Israeli, American and Palestinian Launch ‘Peace’ Game App
SAN FRANCISCO – Bandura Games, a computer gaming company based in San Francisco, California, is set to launch a new mobile game app that will build connections and create empathy among people from different sides of conflict zones.
Justin Hefter, Bandura Games’ CEO, traveled to Israel in the summer of 2014 to see if he could find a way to use games to bring Israeli and Palestinian youth together.
In an interview with Tazpit News Agency, Hefter explained what set him on this path. “I graduated from Stanford University with a degree in public policy in 2011. One of the things I did as an undergrad was work with Jewish and Muslim students on campus to come up with events to bring people together.”
“I always wanted to take those experiences that brought people together and scale them up. So in 2014 I left my job and traveled to Israel to see if there was a way I could use online video games to bring Israelis and Palestinians together,” he said.
It was on that trip that Hefter met with an Israeli, Etay Furman, and a Palestinian, Ammoun Dissi, and together they began researching Israeli and Palestinian gaming preferences. While conducting interviews and play-testings in Israel and the Palestinian Authority, the team realized the full potential of their idea and shifted from focusing on just one particular conflict zone to creating a game that can be used globally.
“We realized that we had an opportunity to bring youths together not just across the Israeli-Palestinian divide, but really around the world, across any divide. Whether it’s India-Pakistan, China-Taiwan or the Democrat-Republican divide in the United States,” Hefter recounted.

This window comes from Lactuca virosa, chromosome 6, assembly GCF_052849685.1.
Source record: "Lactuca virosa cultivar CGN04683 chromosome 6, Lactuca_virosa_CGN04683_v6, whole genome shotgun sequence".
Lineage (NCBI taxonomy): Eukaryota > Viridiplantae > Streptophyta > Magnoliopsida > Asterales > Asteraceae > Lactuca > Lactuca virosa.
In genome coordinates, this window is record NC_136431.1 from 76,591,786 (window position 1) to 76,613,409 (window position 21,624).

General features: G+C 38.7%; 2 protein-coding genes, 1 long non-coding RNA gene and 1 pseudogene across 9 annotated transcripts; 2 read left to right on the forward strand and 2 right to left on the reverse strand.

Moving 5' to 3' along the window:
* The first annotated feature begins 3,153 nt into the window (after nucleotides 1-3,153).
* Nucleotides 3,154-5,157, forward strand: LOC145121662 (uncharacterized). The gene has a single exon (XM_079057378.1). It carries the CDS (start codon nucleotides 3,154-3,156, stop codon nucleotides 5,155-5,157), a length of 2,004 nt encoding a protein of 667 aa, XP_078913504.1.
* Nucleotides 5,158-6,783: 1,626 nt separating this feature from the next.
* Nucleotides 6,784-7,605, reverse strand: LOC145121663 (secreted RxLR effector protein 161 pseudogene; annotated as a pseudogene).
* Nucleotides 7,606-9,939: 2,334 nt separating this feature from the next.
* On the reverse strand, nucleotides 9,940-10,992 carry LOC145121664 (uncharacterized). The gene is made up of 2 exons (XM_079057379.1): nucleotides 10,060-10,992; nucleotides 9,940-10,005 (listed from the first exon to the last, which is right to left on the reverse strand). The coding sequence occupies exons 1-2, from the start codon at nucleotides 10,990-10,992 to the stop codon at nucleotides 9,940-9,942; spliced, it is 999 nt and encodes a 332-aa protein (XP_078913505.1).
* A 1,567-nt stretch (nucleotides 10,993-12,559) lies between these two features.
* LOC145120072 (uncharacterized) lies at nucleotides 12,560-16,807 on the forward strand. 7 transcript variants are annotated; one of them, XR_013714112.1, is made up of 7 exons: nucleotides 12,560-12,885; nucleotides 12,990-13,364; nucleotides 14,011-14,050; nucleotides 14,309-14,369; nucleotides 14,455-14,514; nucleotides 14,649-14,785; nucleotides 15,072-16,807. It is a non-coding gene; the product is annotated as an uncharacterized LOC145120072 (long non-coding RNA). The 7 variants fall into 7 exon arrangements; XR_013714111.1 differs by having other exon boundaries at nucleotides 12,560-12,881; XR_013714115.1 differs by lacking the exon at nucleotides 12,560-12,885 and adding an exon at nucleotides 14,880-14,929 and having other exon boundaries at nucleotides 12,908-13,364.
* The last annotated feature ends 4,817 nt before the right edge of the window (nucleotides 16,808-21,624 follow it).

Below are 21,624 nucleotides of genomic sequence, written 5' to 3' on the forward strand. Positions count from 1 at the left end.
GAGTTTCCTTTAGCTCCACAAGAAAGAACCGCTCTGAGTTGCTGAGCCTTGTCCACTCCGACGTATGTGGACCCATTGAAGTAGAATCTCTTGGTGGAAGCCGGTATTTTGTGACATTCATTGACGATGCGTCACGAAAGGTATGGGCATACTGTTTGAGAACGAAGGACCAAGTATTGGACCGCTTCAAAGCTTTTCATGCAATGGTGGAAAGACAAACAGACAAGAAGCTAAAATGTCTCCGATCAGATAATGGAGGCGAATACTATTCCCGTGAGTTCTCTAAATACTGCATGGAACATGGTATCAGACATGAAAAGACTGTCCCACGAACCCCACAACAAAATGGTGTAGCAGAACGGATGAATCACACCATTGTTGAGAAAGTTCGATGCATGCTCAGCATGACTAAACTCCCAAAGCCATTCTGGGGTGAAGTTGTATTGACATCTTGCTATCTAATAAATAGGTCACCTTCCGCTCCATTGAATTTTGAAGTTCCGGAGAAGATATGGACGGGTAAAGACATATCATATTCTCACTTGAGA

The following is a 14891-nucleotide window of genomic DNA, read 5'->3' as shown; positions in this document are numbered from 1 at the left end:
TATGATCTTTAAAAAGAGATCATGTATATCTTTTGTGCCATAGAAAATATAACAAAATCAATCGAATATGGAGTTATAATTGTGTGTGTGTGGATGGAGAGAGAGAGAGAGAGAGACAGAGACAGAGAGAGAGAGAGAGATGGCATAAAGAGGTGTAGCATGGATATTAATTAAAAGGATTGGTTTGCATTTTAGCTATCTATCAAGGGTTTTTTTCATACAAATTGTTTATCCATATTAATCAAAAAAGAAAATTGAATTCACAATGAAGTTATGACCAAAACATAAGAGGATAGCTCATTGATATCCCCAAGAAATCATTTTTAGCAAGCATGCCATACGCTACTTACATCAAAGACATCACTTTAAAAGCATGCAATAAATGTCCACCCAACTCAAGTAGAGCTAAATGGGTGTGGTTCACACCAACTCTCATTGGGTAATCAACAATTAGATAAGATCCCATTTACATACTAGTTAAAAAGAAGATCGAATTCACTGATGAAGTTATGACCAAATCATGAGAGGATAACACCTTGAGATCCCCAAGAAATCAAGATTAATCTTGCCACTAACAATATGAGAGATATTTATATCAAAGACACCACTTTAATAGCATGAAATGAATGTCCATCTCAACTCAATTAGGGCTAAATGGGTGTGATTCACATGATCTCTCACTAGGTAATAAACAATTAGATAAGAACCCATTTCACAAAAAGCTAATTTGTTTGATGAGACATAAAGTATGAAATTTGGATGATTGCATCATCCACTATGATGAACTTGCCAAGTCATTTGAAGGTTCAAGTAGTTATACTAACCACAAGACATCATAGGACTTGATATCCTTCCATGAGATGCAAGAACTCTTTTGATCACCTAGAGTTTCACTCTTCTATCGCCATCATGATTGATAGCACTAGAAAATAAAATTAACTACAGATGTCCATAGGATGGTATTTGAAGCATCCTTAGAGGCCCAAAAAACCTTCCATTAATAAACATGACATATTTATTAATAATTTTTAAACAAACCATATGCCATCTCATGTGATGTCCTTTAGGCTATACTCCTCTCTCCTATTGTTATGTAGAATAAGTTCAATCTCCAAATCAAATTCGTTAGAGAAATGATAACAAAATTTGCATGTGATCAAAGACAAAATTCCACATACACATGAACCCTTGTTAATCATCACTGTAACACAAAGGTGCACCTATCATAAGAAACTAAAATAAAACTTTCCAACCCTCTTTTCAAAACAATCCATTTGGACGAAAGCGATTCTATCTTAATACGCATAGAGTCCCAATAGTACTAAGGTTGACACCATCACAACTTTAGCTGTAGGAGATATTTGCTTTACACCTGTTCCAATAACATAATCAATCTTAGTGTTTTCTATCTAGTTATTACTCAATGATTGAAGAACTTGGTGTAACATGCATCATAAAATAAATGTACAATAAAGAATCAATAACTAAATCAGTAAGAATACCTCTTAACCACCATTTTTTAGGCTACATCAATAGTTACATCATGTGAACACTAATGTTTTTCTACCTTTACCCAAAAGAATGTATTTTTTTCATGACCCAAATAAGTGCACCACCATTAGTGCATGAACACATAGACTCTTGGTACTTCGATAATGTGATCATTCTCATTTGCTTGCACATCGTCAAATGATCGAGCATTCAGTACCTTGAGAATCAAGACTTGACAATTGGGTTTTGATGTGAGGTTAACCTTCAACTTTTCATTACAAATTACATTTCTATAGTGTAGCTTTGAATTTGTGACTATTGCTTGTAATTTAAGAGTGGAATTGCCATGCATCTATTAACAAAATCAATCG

Thus, Bandura Games was founded in 2014 by three partners from the United States, Israel and the Palestinian Authority, with a mission to bridge gaps through cooperative play mobile games, with the ultimate hope of making the world a less violent and more understanding place.
Bolstered by peer-reviewed scientific studies that posit that cooperative play and working toward a common goal can induce empathy, foster personal bonds and forge trust between strangers and adversaries, Bandura Games designed RunZoo, that can only be won through teamwork.
“A new study came out of the university of Aarhus, Denmark, showing that when people play cooperative games, as opposed to competitive games, their heart rates begin to sync up,” said Hefter. “Another study from McGill University found that people who are total strangers can become friends after just 15 minutes of playing a game together.”
The game is nonviolent and it incentivizes players to make friends with other players in different countries. Initially, team-ups are anonymous — but during the progression of the game, players find out about their teammates, and can then become friends.
“You are randomly paired with a person around the world; in the course of the gameplay you complete joint missions, overcome obstacles together and save each other’s lives,” Hefter said. “Only after you meet a critical threshold of partnership do you then find out who that person is and where he is from, and you see your overlapping likes and interests.”
Hefter explained that the random pairing is based not on differences between players but upon similarities: “When we interviewed Israeli and Palestinian kids, we discovered that both groups enjoy the same kinds of music, games, food — the same kinds of fun. More so than, say, Israelis and Americans.”
“What you end up seeing is that by pairing people based on their similar interests in music or food you are actually going to end up having people from across conflict zones playing together, and that is the whole point.”
RunZoo is expected to launch later this year, and will be made available for iOS, Android phones and tablets by next summer.